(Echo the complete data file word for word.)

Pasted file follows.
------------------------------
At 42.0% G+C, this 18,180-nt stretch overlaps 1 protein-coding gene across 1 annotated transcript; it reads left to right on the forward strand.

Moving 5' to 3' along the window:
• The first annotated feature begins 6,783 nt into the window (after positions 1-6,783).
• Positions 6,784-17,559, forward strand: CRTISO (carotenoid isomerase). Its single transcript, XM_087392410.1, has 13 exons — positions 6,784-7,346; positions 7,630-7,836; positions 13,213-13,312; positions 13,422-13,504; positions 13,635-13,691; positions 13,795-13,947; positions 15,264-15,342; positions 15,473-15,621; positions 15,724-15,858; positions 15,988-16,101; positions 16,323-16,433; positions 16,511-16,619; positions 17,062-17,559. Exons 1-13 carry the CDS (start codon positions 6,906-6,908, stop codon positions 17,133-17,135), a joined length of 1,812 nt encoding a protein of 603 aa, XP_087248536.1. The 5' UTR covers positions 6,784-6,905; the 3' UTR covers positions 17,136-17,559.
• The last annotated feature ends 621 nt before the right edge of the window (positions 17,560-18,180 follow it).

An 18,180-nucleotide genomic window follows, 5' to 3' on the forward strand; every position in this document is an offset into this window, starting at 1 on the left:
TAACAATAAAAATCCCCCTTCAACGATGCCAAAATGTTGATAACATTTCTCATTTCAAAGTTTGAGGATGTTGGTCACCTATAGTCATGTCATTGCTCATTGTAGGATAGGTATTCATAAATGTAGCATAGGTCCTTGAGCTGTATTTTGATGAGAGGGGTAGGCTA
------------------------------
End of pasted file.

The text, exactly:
At 42.0% G+C, this 18,180-nt stretch overlaps 1 protein-coding gene across 1 annotated transcript; it reads left to right on the forward strand.

Moving 5' to 3' along the window:
• The first annotated feature begins 6,783 nt into the window (after positions 1-6,783).
• Positions 6,784-17,559, forward strand: CRTISO (carotenoid isomerase). Its single transcript, XM_087392410.1, has 13 exons — positions 6,784-7,346; positions 7,630-7,836; positions 13,213-13,312; positions 13,422-13,504; positions 13,635-13,691; positions 13,795-13,947; positions 15,264-15,342; positions 15,473-15,621; positions 15,724-15,858; positions 15,988-16,101; positions 16,323-16,433; positions 16,511-16,619; positions 17,062-17,559. Exons 1-13 carry the CDS (start codon positions 6,906-6,908, stop codon positions 17,133-17,135), a joined length of 1,812 nt encoding a protein of 603 aa, XP_087248536.1. The 5' UTR covers positions 6,784-6,905; the 3' UTR covers positions 17,136-17,559.
• The last annotated feature ends 621 nt before the right edge of the window (positions 17,560-18,180 follow it).

An 18,180-nucleotide genomic window follows, 5' to 3' on the forward strand; every position in this document is an offset into this window, starting at 1 on the left:
TAACAATAAAAATCCCCCTTCAACGATGCCAAAATGTTGATAACATTTCTCATTTCAAAGTTTGAGGATGTTGGTCACCTATAGTCATGTCATTGCTCATTGTAGGATAGGTATTCATAAATGTAGCATAGGTCCTTGAGCTGTATTTTGATGAGAGGGGTAGGCTA